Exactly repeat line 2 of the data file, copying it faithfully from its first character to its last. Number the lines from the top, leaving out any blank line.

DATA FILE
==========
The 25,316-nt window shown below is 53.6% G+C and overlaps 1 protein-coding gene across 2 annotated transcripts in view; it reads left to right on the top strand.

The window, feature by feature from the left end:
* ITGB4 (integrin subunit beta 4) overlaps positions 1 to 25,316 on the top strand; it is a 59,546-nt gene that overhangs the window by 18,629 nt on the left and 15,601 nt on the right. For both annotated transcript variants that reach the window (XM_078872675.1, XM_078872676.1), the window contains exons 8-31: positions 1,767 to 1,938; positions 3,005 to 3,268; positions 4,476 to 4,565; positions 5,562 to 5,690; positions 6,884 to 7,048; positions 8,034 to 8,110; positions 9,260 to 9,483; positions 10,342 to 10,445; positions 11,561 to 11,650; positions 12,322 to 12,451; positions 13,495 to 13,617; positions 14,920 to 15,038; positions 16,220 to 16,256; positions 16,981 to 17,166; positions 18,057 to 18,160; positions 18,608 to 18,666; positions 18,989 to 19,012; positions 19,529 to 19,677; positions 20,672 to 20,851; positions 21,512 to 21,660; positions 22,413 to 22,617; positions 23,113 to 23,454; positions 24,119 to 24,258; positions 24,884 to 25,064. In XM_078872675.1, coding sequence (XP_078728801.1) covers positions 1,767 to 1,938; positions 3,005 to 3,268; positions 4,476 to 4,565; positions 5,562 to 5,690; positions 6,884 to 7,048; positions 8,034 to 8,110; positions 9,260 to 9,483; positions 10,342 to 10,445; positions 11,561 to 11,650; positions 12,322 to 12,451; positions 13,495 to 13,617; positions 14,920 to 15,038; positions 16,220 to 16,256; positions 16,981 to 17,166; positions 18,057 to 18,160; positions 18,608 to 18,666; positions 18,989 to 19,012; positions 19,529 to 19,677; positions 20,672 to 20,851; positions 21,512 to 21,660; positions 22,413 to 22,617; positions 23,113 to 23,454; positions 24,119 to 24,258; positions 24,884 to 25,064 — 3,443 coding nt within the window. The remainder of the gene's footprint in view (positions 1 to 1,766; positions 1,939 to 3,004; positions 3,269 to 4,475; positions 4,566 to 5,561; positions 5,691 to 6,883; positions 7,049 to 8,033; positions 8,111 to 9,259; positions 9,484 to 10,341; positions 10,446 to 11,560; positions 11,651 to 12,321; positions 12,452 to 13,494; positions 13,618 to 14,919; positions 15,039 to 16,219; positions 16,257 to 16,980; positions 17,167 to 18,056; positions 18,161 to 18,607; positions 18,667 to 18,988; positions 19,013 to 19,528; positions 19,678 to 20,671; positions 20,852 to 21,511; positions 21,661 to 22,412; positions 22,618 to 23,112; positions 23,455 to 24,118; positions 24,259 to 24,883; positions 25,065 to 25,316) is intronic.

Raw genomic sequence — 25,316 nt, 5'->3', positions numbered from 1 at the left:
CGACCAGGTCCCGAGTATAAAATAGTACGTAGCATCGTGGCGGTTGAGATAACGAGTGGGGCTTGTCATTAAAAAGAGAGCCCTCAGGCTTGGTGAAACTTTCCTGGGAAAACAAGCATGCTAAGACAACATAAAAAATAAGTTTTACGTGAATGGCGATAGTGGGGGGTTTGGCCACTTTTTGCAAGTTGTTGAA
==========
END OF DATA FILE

The window, feature by feature from the left end: